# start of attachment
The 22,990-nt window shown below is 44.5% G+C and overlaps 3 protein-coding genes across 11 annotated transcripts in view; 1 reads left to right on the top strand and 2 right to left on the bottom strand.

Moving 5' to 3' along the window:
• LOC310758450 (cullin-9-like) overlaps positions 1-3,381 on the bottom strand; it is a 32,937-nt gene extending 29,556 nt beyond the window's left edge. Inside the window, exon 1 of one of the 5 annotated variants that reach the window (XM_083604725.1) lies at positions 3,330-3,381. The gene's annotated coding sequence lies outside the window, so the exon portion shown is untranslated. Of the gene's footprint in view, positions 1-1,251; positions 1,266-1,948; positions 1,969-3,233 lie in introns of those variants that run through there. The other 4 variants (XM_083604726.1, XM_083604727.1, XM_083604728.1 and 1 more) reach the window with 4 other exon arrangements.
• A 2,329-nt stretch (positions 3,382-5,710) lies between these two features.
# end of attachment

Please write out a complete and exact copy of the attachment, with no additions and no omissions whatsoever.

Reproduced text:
The 22,990-nt window shown below is 44.5% G+C and overlaps 3 protein-coding genes across 11 annotated transcripts in view; 1 reads left to right on the top strand and 2 right to left on the bottom strand.

Moving 5' to 3' along the window:
• LOC310758450 (cullin-9-like) overlaps positions 1-3,381 on the bottom strand; it is a 32,937-nt gene extending 29,556 nt beyond the window's left edge. Inside the window, exon 1 of one of the 5 annotated variants that reach the window (XM_083604725.1) lies at positions 3,330-3,381. The gene's annotated coding sequence lies outside the window, so the exon portion shown is untranslated. Of the gene's footprint in view, positions 1-1,251; positions 1,266-1,948; positions 1,969-3,233 lie in introns of those variants that run through there. The other 4 variants (XM_083604726.1, XM_083604727.1, XM_083604728.1 and 1 more) reach the window with 4 other exon arrangements.
• A 2,329-nt stretch (positions 3,382-5,710) lies between these two features.